Plaintiff requests that he no longer be on parole and seeks $8.5 million in monetary damages. He further requests the appointment of counsel and an immediate injunction to put to an end plaintiff's parole requirements "so that Plaintiff may properly research, prepare and argue his constitutionally backed civil claim[.]" (Dkt. No. 9 at p. 1.)

III. STANDARD OF REVIEW

A. Standard for Sua Sponte Dismissal

Per the Prison Litigation Reform Act, Pub. L. No. 104-134, §§ 801-810, 110 Stat. 1321-66 to 1321-77 (Apr. 26, 1996) ("PLRA"), district courts must review complaints in those civil actions in which a prisoner is proceeding in forma pauperis, see 28 U.S.C. § 1915(e)(2)(B), seeks redress against a governmental employee or entity, see 28 U.S.C. § 1915A(b), or brings a claim with respect to prison conditions, see 28 U.S.C. § 1997e. The PLRA directs district courts to sua sponte dismiss any claim that is frivolous, is malicious, fails to state a claim upon which relief may be granted or seeks monetary relief from a defendant who is immune from such relief.

According to the Supreme Court's decision in Ashcroft v. Iqbal, "a pleading that offers labels or conclusions' or a formulaic recitation of the elements of a cause of action will not do.'" 556 U.S. 662, 678 (2009) (quoting Bell Atlantic Corp. v. Twombly, 550 U.S. 544, 555 (2007)). To survive sua sponte screening for failure to state a claim[1], the complaint must allege "sufficient factual matter" to show that the claim is facially plausible. Fowler v. UPMC Shadyside, 578 F.3d 203, 210 (3d Cir. 2009) (citation omitted). "A claim has facial plausibility when the plaintiff pleads factual content that allows the court to draw the reasonable inference that the defendant is liable for the misconduct alleged." Belmont v. MB Inv. Partners, Inc., 708 F.3d 470, 483 n.17 (3d Cir. 2012) (quoting Iqbal, 556 U.S. at 678). Moreover, while pro se pleadings are liberally construed, " pro se litigants still must allege sufficient facts in their complaints to support a claim." Mala v. Crown Bay Marina, Inc., 704 F.3d 239, 245 (3d Cir. 2013) (citation omitted) (emphasis added).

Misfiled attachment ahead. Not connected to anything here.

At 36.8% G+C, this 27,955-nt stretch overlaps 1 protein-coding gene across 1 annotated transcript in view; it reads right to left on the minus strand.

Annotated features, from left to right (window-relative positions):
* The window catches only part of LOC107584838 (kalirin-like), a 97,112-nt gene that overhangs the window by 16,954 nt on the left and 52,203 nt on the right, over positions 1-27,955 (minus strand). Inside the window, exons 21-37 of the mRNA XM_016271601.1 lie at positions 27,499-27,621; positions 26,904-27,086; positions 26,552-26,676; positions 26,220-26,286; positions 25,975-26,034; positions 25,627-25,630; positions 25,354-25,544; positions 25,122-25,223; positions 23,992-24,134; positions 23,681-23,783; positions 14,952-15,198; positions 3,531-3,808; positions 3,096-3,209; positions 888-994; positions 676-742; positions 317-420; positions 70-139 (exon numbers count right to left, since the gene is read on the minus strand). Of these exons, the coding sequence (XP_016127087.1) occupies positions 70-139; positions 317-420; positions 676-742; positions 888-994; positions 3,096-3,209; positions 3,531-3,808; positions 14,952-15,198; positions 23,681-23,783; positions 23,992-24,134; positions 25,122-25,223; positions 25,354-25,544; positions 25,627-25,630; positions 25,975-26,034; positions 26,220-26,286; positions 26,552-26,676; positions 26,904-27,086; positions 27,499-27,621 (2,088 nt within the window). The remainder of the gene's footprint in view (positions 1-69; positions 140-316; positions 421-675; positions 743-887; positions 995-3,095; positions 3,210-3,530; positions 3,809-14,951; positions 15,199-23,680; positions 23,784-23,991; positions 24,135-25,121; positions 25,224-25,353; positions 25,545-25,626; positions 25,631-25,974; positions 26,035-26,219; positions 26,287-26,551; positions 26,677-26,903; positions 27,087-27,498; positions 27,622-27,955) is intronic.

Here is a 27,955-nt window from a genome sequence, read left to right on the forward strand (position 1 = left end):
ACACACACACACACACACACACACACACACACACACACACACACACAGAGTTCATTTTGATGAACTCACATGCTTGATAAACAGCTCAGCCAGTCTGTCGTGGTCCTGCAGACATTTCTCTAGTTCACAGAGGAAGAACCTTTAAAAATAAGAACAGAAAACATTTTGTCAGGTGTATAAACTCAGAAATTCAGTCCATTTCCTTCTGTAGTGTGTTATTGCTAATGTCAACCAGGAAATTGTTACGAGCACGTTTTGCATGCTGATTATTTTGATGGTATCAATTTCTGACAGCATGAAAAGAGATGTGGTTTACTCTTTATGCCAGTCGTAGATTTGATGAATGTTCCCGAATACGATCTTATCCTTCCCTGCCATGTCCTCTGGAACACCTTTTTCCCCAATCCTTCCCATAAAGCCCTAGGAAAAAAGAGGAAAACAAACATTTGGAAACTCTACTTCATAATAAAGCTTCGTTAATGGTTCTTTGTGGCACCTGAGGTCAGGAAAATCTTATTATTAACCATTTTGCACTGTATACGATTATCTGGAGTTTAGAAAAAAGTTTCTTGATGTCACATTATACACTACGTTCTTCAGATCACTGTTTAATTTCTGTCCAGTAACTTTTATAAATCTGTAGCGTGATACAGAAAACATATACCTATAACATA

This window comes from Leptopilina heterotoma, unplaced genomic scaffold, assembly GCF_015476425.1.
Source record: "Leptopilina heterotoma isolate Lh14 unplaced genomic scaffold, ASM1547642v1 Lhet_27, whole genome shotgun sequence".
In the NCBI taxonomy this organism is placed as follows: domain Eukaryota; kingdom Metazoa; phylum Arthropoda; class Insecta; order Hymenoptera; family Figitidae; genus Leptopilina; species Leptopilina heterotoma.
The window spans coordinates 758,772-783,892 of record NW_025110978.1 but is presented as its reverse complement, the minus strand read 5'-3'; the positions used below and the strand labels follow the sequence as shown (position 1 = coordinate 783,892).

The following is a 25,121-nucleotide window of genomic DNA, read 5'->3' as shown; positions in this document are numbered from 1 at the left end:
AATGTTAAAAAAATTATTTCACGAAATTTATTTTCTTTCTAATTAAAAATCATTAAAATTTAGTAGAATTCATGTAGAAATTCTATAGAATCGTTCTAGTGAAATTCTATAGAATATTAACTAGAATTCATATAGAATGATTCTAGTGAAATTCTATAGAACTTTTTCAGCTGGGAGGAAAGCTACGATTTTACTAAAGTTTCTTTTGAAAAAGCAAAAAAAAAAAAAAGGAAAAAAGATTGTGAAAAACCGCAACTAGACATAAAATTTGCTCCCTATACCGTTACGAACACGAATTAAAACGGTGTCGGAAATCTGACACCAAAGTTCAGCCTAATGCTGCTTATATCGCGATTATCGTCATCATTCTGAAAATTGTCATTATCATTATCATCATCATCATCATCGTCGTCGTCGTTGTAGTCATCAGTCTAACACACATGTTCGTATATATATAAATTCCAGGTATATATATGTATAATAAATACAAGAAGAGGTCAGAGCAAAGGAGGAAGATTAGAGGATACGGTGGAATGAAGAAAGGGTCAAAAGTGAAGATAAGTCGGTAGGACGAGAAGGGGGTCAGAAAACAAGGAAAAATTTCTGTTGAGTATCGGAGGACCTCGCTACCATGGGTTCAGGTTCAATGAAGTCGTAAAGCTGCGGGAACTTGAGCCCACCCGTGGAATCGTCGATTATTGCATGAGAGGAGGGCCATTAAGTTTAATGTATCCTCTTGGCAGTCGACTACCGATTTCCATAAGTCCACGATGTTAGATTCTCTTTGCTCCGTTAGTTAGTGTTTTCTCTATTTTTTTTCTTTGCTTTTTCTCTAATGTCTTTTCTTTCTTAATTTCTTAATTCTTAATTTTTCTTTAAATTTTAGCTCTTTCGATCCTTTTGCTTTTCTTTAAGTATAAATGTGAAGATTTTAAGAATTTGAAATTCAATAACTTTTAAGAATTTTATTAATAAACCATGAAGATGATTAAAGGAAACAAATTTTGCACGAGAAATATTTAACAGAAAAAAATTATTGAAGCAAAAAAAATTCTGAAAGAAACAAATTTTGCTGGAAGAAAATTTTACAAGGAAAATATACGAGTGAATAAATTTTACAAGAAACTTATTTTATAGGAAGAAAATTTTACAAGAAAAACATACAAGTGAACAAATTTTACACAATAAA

B. Section 1983 Actions

A plaintiff may have a cause of action under 42 U.S.C. § 1983 for certain violations of his constitutional rights. Section 1983 provides in relevant part:

Every person who, under color of any statute, ordinance, regulation, custom, or usage, of any State or Territory or the District of Columbia, subjects, or causes to be subjected, any citizen of the United States or other person within the jurisdiction thereof to the deprivation of any rights, privileges, or immunities secured by the Constitution and laws, shall be liable to the party injured in an action at law, suit in equity, or other proper proceeding for redress, except that in any action brought against a judicial officer for an act or omission taken in such officer's judicial capacity, injunctive relief shall not be granted unless a declaratory decree was violated or declaratory relief was unavailable.

Thus, to state a claim for relief under § 1983, a plaintiff must allege, first, the violation of a right secured by the Constitution or laws of the United States, and second, that the alleged deprivation was committed or caused by a person acting under color of state law. See Harvey v. Plains Twp. Police Dep't, 635 F.3d 606, 609 (3d Cir. 2011) (citations omitted); see also West v. Atkins, 487 U.S. 42, 48 (1988).

IV. DISCUSSION

A. Merits

Plaintiff challenges the legitimacy of his parole revocation proceeding and hearings in his second amended complaint. As the Court noted in its August 27, 2013 Opinion, plaintiff's claims are barred by Heck if success on his claims "would necessarily demonstrate the invalidity of the Parole Board's decision[.]" Williams v. Consovoy, 453 F.3d 173, 177 (3d Cir. 2006). Plaintiff's second amended complaint is similarly barred by Heck as was his first amended complaint because success on the claims raised in the amended complaint would necessarily demonstrate the invalidity of the Parole Board's decision that plaintiff violated his parole. See id.; see also Connolly v. Arroyo, 293 F.Appx. 175, 177-78 (3d Cir. 2008) (per curiam) ("The duration of Connolly's confinement after he was arrested on the parole violator warrant has never been reversed on appeal, declared invalid by a state tribunal, or called into question by a federal court's issuance of a writ of habeas corpus, and he, therefore, has not satisfied Heck's favorable termination rule.").